County officials are toying with the notion of lowering speed limits on many rural roads.
Commission president Kellie Streeter on Tuesday brought before her fellow commissioners a proposal that would reduce the speed limit along a stretch of Freelandville Road from 55 mph down to 40 mph.
Streeter said she's received multiple complaints about people driving at excessive speeds along that road, particularly between Freelandville and Edwardsport.
The current speed limit is 55 mph per state law.
“But like with many county roads, 55 (mph) just isn't realistic,” she said. “There's a significant number of houses along that road, a daycare, too.
“The roads are narrow, people are speeding,” Streeter said. “It's dangerous.”
Highway superintendent Benji Boyd agreed, saying he couldn't imagine driving that fast on any of the county's roads, even though state law allows for it.
“I wouldn't drive 55 mph on any county road,” he said with a firm shake of his head. “I wouldn't drive that fast on any county road around, let alone Knox.”
State law says if there is no posted speed limit, by default the limit is 55 mph.
Local elected officials can lower those speed limits with a county ordinance — they have to hold a public hearing to do so — but they can't increase the speed limit to above 55.
Tuesday's discussion turned to the possibility of adopting an ordinance that would give all county roads, unless otherwise posted, a speed limit of 45 mph.
The commissioners thought that might make things safer all around.
Law enforcement officials, however, cautioned them over taking such a step, not because they didn't think it was a good idea but because not only would it be difficult to enforce, the penalties don't pack as great a punch.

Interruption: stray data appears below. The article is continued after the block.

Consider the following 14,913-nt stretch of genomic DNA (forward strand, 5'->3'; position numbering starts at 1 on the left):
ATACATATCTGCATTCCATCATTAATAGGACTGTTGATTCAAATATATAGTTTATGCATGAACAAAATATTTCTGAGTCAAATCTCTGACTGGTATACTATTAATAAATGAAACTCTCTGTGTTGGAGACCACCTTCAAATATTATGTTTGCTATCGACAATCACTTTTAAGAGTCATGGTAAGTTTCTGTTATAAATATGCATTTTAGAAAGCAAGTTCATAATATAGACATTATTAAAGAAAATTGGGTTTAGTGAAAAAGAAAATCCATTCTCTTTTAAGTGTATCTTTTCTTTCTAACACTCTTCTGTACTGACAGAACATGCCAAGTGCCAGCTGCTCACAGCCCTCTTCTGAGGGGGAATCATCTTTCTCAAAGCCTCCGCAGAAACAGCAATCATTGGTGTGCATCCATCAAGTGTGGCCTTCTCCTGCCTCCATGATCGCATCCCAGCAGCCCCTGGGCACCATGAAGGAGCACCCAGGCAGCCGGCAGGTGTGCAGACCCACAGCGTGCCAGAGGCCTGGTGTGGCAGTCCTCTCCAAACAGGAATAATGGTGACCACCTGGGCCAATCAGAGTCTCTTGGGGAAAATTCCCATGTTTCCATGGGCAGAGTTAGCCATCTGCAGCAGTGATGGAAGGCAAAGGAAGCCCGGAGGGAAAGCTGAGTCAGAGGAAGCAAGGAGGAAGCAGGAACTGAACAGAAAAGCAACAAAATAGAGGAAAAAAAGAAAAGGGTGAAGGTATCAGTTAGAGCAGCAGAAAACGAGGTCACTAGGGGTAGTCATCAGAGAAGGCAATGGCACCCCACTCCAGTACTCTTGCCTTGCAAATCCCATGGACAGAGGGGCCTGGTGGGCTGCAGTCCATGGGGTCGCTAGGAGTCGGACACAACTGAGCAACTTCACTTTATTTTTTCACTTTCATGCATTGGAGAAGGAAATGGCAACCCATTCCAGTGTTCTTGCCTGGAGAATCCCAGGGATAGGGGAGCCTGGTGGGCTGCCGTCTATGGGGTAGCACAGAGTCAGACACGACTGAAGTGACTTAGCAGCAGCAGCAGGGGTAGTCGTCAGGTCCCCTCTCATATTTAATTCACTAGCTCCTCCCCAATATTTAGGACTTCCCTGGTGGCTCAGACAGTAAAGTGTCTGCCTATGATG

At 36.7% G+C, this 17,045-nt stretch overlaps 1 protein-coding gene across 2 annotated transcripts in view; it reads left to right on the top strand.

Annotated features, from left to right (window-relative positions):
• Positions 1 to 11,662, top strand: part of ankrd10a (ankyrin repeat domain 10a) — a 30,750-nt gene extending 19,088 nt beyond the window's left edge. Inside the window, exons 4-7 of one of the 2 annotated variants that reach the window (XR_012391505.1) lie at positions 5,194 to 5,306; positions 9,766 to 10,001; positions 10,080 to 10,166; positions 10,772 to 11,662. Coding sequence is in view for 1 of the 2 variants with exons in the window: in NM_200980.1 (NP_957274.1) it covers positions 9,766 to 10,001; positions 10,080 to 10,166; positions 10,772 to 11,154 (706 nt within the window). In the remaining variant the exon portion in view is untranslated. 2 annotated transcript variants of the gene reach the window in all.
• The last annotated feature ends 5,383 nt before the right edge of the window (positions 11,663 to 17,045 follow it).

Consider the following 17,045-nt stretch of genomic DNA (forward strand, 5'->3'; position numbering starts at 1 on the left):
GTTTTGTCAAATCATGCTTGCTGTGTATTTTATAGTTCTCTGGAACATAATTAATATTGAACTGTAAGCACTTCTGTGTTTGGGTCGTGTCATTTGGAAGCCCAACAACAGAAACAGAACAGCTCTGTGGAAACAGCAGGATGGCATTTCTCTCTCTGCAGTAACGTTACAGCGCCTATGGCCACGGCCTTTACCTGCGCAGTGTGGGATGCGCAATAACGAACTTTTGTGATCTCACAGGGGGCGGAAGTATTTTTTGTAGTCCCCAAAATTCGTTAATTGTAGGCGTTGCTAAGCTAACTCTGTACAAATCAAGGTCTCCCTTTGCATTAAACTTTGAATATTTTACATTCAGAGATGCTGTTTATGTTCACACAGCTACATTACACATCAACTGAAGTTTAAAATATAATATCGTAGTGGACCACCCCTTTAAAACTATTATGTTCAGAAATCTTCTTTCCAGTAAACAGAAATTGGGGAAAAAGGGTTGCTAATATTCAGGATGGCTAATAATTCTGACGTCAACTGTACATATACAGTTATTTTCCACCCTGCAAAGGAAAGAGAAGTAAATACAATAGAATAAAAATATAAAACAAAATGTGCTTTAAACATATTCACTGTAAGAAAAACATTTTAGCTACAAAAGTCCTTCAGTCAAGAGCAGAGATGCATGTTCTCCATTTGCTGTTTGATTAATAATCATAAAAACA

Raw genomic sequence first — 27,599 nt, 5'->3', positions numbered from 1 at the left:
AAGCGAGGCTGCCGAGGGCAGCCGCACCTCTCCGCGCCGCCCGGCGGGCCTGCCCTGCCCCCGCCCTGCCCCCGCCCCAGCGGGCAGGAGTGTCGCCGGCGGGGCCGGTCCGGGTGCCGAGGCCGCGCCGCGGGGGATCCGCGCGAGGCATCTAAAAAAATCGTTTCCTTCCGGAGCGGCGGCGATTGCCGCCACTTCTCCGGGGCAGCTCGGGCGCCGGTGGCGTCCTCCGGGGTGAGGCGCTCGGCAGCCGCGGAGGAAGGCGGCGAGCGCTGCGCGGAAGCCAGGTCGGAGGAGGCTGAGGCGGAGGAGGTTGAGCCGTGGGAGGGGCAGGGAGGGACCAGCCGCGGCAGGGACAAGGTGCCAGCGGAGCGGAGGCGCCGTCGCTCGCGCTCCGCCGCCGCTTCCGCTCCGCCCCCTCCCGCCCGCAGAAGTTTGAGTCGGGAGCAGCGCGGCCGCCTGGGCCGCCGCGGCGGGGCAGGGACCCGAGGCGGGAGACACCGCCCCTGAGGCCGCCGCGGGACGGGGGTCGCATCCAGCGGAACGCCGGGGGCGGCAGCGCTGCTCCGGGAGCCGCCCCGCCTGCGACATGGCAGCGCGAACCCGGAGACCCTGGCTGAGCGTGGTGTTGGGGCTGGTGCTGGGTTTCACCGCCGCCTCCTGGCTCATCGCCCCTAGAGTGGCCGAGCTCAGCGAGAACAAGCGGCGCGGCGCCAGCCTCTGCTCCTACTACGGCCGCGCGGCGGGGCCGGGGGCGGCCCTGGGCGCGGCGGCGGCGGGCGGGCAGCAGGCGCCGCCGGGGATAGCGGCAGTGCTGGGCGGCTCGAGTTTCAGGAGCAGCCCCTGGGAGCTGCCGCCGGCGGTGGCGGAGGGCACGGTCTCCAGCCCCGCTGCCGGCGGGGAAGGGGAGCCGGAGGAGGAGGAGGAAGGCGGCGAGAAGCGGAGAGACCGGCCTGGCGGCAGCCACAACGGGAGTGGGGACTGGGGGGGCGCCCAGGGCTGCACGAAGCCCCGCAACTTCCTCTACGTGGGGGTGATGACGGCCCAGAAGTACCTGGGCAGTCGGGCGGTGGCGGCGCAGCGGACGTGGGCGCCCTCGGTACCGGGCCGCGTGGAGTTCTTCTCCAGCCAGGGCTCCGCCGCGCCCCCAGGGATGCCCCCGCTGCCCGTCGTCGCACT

Sheriff Doug Vantlin said when the limit is set by the state, law enforcement officials can issue a citation that, in addition to requiring a fine, also results in the loss of points to a person's driver's license.
If the county changes that speed limit, the loss of points goes away.
“So instead of losing points on a license, it's just a fine,” he said, to which former sheriff Mike Morris, now county auditor, nodded his head in agreement.
“Instead of getting hit with points and money, you just get hit with the money,” Vantlin said.
Still, Streeter wanted to move forward with her original proposal of lowering the speed limit along Freelandville Road between “Jones Gap” and Indiana 58 to 40 mph.
County attorney Andrew Porter will now draft an ordinance reflecting the change and will arrange for the advertisement of a public hearing. It will then be up to the commissioners to hear feedback and make a decision one way or another.
They also didn't rule out the possibility of pursuing a county ordinance that would lower the speed limits on all county roads to 45 mph, unless otherwise posted.